When Adidas started building its Speed Factories, we started experimenting with our own production facilities in France. Because of the cooperation with Chamatex and Siemens, we are now moving to the next level of production. The way we do production today is different from what we imagined ten years ago. There is now a lot more experience in the industry with such processes and automation - also in the footwear industry. Now is simply the right time to start such a project. As far as I know, Adidas didn't fail either, Adidas learned a lot from it and is now using the technology in China.
What do you think: will we soon see automated production in the clothing sector too?
According to Siemens, everything can be automated! But we don't think so far ahead yet. First of all, the shoe production has to work.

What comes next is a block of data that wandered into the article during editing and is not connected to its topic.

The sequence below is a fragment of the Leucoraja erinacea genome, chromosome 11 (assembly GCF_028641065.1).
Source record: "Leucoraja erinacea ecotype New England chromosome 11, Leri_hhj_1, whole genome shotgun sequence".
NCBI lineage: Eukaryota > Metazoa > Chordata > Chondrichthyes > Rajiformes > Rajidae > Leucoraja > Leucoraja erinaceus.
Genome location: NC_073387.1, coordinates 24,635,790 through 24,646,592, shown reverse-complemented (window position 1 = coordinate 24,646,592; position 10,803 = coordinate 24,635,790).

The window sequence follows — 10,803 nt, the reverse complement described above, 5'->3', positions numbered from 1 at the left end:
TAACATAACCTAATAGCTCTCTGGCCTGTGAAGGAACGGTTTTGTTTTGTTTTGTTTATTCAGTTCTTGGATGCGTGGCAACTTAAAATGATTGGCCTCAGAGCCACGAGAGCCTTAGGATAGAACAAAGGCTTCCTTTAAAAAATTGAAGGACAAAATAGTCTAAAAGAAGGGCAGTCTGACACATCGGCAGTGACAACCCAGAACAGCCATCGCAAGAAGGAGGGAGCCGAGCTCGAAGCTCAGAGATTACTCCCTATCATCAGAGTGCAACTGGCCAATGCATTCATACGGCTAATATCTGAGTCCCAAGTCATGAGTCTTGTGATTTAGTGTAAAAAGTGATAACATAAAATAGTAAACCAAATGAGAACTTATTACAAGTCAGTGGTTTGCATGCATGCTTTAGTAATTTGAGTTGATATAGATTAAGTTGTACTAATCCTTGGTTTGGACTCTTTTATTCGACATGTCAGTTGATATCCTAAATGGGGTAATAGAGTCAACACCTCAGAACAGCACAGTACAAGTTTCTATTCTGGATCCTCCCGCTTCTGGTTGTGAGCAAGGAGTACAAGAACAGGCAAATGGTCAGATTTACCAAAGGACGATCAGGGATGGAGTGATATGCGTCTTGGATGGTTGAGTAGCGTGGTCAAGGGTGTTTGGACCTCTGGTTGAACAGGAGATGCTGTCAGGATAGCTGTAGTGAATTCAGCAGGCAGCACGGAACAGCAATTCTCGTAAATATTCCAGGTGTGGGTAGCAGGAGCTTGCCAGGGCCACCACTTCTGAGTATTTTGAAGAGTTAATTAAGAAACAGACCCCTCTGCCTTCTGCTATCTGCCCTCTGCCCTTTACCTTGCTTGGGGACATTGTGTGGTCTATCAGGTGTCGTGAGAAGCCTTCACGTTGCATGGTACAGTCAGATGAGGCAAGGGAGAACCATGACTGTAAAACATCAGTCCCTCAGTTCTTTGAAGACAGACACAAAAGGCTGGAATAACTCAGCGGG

If everything goes well, local production should soon be possible again. Of course, it's also about sustainability. To what extent is “Made in France” important?
This is of course a good selling point in Europe. People are paying more attention to where products come from and whether a brand takes responsibility. People want to trust the products, also the way they are made. We therefore attach great importance to CSR and responsible production. For example, starting from FW20, all Salomon shoes will be PFC-free and we will be launching the first circular shoe next summer, the Index 01. We think that the more we produce locally, the more transparent the supply chain will become and the more trust we get from the consumer. too. In this respect, the consumer is actually the game changer. Ultimately, all the individual pieces of the puzzle, such as local production, circular products and new material developments, result in a completely new manufacturing system.
This translated article was originally published on FashionUnited.de.
Photos: Salomon / foundation stone laying: Chamatex